Merle David Kellerhals Jr. | Staff Writer U.S. State Department | 31 August 2013
Washington — President Obama announced that he will seek support from the U.S. Congress to carry out a limited military response against the regime of Syrian President Bashar al-Assad, which executed a poison gas attack August 21 that killed 1,429 Syrian civilians in the Damascus suburbs.
“This attack is an assault on human dignity. It also presents a serious danger to our national security,” Obama said in a televised address from the Rose Garden at the White House August 31.
“It risks making a mockery of the global prohibition on the use of chemical weapons,” he added.
Obama told the American people he will ask the members of the Senate and House of Representatives when they return to session for a resolution that supports military action against the Assad regime.
“I will seek authorization for the use of force from the American people’s representatives in Congress,” the president announced. “This morning, I spoke with all four congressional leaders, and they’ve agreed to schedule a debate and then a vote as soon as Congress comes back into session.”
The Senate is expected to return to Washington from a summer recess by next week, and the House is expected to return by September 9. The White House is sending senior leaders to Capitol Hill September 1 to conduct a classified intelligence briefing for the members of the House of Representatives on the Syrian poison gas attack, which included 426 children among those killed.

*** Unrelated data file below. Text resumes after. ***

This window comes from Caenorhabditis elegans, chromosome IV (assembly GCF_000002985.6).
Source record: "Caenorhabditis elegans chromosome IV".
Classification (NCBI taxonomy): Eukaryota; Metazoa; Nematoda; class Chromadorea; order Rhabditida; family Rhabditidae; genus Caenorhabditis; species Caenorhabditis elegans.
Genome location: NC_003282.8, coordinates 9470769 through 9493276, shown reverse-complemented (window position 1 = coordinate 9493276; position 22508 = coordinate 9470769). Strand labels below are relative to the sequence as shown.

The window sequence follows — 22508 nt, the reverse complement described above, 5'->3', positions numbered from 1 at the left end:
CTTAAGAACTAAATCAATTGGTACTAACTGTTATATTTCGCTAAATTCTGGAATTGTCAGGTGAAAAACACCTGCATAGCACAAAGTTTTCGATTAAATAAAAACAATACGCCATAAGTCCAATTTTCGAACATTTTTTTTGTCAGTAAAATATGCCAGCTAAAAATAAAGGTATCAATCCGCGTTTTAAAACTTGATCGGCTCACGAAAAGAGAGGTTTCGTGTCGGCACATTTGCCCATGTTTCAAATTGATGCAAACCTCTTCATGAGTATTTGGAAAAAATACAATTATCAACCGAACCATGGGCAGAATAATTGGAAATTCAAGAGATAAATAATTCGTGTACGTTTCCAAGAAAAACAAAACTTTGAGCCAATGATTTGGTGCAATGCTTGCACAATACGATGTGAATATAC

Obama said that if the United States does not enforce accountability in the face of such a heinous act, it will undermine global resolve to stand up to those who flout fundamental international rules.
“I’ve told you what I believe, that our security and our values demand that we cannot turn away from the massacre of countless civilians with chemical weapons,” Obama said. “And our democracy is stronger when the president and the people’s representatives stand together.”
The president said the United States has positioned its military forces to respond to Syria’s use of poison gas weapons and can act at any time. But he added that he agrees with members of Congress who’ve said in recent weeks they want their views considered on the use of military force.
“I have decided that the United States should take military action against Syrian regime targets. This would not be an open-ended intervention,” he said. “We would not put boots on the ground.”
“Our action would be designed to be limited in duration and scope,” he added.
A U.N. chemical weapons inspection team returned August 31 from Syria to The Hague in the Netherlands with blood and urine samples from victims of the attack and soil samples from areas where the attacks occurred, according to news reports. The team was expected to make its report to the Organisation for the Prohibition of Chemical Weapons, which is responsible for the internationally mandated Chemical Weapons Convention. Syria is one of four nations that is not a signatory to the Chemical Weapons Convention.
The inspection team’s report will not assign responsibility for who actually conducted the chemical gas attack, U.N. spokesman Martin Nesirky sai
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Obama to Seek Congress' Support on Response to Syria Chemical Use